Some energy companies have been powering down their coal-fired stations, citing financial losses, but plenty of coal-burning plants are still pumping out pollutants. In October, Wisconsin Energy Corp. sought permission to shutter its 407-megawatt Presque Isle coal-fired power plant in Michigan. The request was denied by the regional grid operator, which said the region couldn’t manage without the power plant’s electricity supply. The grid operator is now in talks over compensation, to help the energy company continue operating the plant at a loss.
The Supreme Court case could decide the fate of Presque Isle and many other coal plants, so it’s one to watch. Another air-pollution case is also being argued tomorrow, this one in the D.C. Circuit Court over the EPA’s mercury rules. “This is the biggest day for clean air in American courts — ever,” John Walke of the Natural Resources Defense Council told Bloomberg.
The Obama administration recently sent a big message to the wind energy industry, imposing a $1 million fine under the Migratory Bird Treaty Act for a wind farm that killed birds in violation of wildlife rules.
On Friday, the administration sent a different message when it moved to make such rules more lenient.
The U.S. Fish and Wildlife Service said it would begin handing out permits that give wind companies permission to unintentionally kill protected bald and golden eagles for 30 years, provided they implement “advanced conservation practices” to keep the number of deaths low. Such permits had previously been capped at five years.
Some wildlife advocates were appalled by the move, which they had opposed. From The Hill:
In a statement sent to The Hill, the president of the National Audubon Society, David Yarnold, said that the administration “wrote the wind industry a blank check,” and indicated that a court challenge court be in the works.
“We have no choice but to challenge this decision, and all options are on the table,” he added.
The wind energy industry, meanwhile, tried to put the bird-killing habits of some of its operators in context, pointing out that similar “take” permits are available for dirty energy producers. From an American Wind Energy Association blog post by John Anderson, an expert on turbine siting, which, when done well, can be one of the best ways of avoiding bird deaths:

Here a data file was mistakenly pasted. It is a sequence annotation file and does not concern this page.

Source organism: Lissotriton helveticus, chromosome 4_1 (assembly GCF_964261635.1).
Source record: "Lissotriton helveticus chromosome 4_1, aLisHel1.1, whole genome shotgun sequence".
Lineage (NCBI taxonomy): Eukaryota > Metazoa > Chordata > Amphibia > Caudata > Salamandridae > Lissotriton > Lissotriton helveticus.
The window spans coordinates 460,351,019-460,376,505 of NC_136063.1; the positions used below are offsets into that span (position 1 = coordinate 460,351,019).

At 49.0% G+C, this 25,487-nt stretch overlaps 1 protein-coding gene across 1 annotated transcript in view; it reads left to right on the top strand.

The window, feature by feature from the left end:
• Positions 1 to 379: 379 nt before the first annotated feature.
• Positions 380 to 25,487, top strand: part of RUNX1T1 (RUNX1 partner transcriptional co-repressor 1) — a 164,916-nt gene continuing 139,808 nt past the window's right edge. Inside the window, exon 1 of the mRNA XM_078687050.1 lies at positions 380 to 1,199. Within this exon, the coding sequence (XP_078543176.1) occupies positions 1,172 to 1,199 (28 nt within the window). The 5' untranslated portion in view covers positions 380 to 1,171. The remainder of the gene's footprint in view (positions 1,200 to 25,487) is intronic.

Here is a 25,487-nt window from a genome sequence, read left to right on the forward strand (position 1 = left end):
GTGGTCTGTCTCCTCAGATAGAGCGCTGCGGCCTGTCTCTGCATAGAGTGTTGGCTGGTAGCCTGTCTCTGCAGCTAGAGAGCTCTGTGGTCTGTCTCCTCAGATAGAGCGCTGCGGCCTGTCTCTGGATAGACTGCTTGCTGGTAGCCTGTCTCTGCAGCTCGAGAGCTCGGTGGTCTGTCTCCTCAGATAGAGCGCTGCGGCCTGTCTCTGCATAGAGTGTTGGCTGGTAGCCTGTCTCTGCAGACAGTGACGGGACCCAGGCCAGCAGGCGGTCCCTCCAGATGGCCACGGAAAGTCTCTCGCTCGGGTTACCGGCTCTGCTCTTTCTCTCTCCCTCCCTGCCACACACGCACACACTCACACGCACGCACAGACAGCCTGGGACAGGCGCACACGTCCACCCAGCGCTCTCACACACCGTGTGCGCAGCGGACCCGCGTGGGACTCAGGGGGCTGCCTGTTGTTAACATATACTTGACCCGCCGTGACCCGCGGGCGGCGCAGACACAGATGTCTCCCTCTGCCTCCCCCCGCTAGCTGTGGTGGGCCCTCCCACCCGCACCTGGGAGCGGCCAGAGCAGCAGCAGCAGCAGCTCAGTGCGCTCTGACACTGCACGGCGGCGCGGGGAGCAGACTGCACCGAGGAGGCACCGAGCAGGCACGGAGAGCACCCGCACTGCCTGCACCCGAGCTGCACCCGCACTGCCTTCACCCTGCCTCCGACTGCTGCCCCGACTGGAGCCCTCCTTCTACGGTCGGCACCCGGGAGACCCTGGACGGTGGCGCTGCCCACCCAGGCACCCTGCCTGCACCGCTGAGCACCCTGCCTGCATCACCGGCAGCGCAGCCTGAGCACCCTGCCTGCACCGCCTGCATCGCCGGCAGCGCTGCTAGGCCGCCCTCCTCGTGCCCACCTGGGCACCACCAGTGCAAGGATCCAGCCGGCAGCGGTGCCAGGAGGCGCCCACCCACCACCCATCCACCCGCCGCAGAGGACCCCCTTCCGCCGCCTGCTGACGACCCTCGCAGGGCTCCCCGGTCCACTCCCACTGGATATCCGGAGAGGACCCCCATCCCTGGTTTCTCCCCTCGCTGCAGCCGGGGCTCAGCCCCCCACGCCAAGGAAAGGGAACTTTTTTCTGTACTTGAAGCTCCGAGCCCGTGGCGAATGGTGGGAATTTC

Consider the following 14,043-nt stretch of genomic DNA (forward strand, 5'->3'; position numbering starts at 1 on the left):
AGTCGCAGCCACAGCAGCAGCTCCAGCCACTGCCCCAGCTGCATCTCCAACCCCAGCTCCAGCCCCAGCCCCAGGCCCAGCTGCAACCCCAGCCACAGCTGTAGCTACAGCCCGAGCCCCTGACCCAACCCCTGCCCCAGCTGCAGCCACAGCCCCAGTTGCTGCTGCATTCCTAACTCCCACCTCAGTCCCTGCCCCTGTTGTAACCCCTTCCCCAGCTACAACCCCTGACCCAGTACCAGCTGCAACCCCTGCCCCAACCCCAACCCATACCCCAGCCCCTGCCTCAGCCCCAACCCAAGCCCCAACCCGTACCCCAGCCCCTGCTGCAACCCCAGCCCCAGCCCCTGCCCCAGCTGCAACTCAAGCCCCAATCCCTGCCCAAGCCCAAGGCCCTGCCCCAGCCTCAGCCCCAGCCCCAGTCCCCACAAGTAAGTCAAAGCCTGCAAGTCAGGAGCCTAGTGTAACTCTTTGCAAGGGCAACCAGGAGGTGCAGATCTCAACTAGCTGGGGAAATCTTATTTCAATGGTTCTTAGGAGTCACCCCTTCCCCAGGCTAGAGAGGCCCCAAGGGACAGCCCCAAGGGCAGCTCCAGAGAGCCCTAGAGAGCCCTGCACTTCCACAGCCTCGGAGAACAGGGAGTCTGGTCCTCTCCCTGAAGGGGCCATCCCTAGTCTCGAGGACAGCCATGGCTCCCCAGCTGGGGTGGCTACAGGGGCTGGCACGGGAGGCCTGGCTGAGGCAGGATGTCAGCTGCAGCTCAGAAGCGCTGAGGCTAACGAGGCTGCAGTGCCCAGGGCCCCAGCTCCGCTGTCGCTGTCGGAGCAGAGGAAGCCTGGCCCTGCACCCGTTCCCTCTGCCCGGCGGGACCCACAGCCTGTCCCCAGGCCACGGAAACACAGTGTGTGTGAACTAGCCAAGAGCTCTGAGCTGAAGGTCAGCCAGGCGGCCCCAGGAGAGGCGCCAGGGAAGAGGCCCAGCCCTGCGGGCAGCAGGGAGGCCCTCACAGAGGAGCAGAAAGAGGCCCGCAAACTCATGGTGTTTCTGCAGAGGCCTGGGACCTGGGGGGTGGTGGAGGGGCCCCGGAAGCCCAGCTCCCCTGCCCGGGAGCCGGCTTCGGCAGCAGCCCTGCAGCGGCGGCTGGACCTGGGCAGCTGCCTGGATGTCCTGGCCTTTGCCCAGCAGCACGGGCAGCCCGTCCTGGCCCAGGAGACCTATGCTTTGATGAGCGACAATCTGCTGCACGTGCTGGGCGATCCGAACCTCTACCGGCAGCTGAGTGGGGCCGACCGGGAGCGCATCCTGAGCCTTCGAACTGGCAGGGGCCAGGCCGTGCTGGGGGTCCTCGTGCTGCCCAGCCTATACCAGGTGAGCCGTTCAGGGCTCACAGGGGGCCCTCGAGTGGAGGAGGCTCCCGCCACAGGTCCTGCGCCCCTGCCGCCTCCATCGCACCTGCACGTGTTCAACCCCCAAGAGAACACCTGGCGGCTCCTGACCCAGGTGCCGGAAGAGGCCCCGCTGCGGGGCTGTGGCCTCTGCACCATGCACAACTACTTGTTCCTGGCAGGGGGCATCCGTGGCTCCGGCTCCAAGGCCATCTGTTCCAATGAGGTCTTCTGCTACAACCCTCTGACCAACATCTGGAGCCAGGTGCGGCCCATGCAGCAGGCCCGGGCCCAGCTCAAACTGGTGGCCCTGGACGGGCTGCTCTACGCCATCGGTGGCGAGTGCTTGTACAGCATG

The wind industry does more to address its impacts on eagles than any of the other, far greater sources of eagle fatalities known to wildlife experts, and we are constantly striving to reduce these impacts even further. In fact, the wind industry has taken the most proactive and leading role of any utility-scale energy source to minimize wildlife impacts in general, and specifically on eagles, through constantly improving siting and monitoring techniques.
Remember, the federal government won’t be handing out permits allowing wind turbine owners to kill birds carte blanche. “The permits must incorporate conditions specifying additional measures that may be necessary to ensure the preservation of eagles, should monitoring data indicate the need for the measures,” the new regulation states.
The best insult to drunkenly slur at cops when they break up your college kegger is, “You’re not even GREEN!” At least, it might be if you’re a rich liberal nerd at Swarthmore College. After all, cop cars’ electronic systems guzzle energy when the vehicles idle, which happens a lot. But unfortunately for Swatties, one of their own has joined forces with the Swarthmore Borough Police to make the force solar-powered. Students now may have to resort to the time-tested “You suck!”
Two former Swarthmore students got the ball rolling, snagging $5,000 in funding from the college president to put solar panels on a cop car. Sophomore Kara Bledsoe partnered with Engineering Professor Carr Everbach to finish the job. It was a bit of a bumpy road:
Solar panels are normally flat and rigid, but to mount these panels to a car, Everbach had to use rubber panels…[P]olice officers don’t want to find that they have left a solar panel by the side of the road in the middle of an emergency.
Aside from these difficulties, the only mishap that has occurred since the first panels were installed this past summer has been a manufacturing malfunction in one panel that caused the system to short and begin smoking.
Went to college and started smoking, eh? Tsk tsk. Next the cop car will think it gets Nietzsche.
Space exploration doesn’t seem like the government’s highest priority right now. There’s some healthcare website to fix, a widening income gap, climate change, and my inability to find a matching pair of socks (thanks, Obama). But Bill Nye the Science Guy (who now just goes by Bill Nye — guess it’s a Snoop Lion sort of thing) wants to change that.
Nye and his trademark neckwear made a three-minute video urging Obama to dedicate $1.5 billion a year to space exploration, because funding for NASA and the Planetary Science Program is about to be cut. After all, new discoveries create jobs and boost morale and stuff:
Planetary science gets less than 10% [of NASA's budget], but it’s a part of NASA that does more than any other to inspire the public. Planetary science gives the agency a lot of bang for its buck.
Hmm. Maybe that $1.5 billion could come outta the $79.4 billion that Obama wants to spend on war in 2014? JUST A THOUGHT.